4. Surveys and Polls

These are great tools for getting feedback, identifying training needs and engaging the class. Also, people appreciate the training session when you ask for their feedback and consider including it. To create these surveys and polls, I used MS Forms, which is available through an Office 365 subscription.

5. Leverage Recorded Calls

We played recorded calls and dissected each call to help the trainees understand the call flow, where did the agent get the information from, and discuss the level of customer service. We would stop the call to ask questions, or provide the class with the steps to find the information; this provides trainees with an understanding of what is happening during the call. We played the good calls as well as the not-so-good calls, bleeping out the agent’s and caller’s names so it didn’t identify any particular individual in the call center or customer.

6. Role Play

Role-playing helps trainees to get familiar with scripts or greetings, navigating through the systems, and familiarizes them with the typical call types. I started with already created role-playing scenarios but later allowed the class to come up with their own plots.

7. Reflection Exercise

At the end of a training day, we spent time reviewing what we learned in the trainee’s own words. One person took notes and then sent the completed reflection exercise to the class.

8. Take Your Time

In the virtual environment, it’s good to take your time with trainees to help them understand the required knowledge to be successful, tools available, and the expectations of your call center. Even if the trainee has tons of relevant experience, they need to learn your call center’s processes. The time that you spend upfront bridging knowledge gaps will make the trainee more successful—and, in turn, your center. In my last class, I noticed that the trainees needed time to understand a process such as determining if a procedure code is covered. I first showed them the steps, provided them with a copy of a quick-reference guide which outlined the steps, and then asked them to show me the steps in the form of a teach-back.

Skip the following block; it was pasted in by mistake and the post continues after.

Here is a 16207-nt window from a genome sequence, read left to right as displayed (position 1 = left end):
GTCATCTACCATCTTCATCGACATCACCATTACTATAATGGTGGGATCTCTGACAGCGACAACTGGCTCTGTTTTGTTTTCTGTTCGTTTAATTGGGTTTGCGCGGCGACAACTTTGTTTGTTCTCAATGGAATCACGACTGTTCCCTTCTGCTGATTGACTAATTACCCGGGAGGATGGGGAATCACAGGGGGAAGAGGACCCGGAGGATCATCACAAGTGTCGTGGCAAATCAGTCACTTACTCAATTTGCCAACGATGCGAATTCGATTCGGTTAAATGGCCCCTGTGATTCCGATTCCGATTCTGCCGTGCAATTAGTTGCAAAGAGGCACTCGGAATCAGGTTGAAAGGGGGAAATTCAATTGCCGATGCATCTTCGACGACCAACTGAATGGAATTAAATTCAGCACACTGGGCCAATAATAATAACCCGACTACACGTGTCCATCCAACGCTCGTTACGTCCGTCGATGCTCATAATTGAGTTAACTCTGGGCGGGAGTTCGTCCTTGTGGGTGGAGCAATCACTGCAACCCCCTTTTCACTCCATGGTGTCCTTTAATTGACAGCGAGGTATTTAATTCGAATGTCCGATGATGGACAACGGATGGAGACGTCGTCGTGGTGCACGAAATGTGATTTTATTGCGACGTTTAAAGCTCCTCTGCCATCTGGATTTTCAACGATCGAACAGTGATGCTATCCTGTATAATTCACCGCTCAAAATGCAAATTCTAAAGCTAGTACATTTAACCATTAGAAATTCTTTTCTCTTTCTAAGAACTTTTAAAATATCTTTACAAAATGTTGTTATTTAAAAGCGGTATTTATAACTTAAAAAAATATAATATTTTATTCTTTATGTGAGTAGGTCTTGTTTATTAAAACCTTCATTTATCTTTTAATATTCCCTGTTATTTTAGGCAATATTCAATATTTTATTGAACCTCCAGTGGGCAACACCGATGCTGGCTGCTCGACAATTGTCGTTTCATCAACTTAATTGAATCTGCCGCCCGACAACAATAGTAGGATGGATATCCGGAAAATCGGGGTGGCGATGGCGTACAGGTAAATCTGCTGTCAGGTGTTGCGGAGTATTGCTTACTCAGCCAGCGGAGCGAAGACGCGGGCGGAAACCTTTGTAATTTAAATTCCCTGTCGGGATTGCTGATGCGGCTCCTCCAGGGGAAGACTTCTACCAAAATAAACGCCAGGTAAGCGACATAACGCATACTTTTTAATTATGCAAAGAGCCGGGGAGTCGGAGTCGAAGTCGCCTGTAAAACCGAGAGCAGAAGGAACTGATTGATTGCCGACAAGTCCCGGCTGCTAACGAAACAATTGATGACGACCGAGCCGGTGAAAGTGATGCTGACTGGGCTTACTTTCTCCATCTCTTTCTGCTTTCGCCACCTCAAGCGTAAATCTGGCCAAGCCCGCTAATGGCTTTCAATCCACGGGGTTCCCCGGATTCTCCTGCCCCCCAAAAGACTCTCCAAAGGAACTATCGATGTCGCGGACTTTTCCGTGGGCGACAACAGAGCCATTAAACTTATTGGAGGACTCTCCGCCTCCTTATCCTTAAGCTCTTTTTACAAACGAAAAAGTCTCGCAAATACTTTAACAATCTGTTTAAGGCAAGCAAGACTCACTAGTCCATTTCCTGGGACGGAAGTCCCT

9. Individualized Feedback

This is essential for your class since everyone learns differently, and we all have our own experiences that we bring. By reviewing exercises and surveys, we can structure feedback that’s beneficial to each trainee’s growth. In my last class, one trainee wasn’t sure of the steps to properly document a call, but with our call documentation exercise, I could have a one-on-one training session, which helped the trainee understand the required steps.

10. Adding Variety

It’s important to add variety to the training day. A usual day would include instructor-led training (ILT) for about two hours. For the next hour, we have an exercise, then listen to recorded calls before lunch, and perform some role-playing for an hour. That is followed by course completion on the learning management system (LMS), two hours or so with agents listening to calls and watching their screens. We spend the final 15 to 20 minutes before the end of the day reflecting on what was covered. Note: Throughout the day, make sure to sprinkle in a few pauses in addition to regular breaks and lunch so that trainees can walk away and then re-engage with the material. Otherwise, you will find yourself talking to a class that has already checked out for the session.

Make Learning & Development Ongoing

Even when the new-hire class transitioned from the classroom to the call center floor, we continued to have weekly check-in meetings and surveys to understand what they needed in terms of additional knowledge or skills training and to gain an overall understanding of their comfort level with the calls.

The pandemic definitely has created a complicated environment for new-hire training. We must strive to meet these new challenges in this unique situation we find ourselves in today. How? By leveraging our resources to make remote learning work for our new-hire classes, assisting with replacing agents due to turnover, and ensuring that exceptional customer service continues to be our top priority for our callers.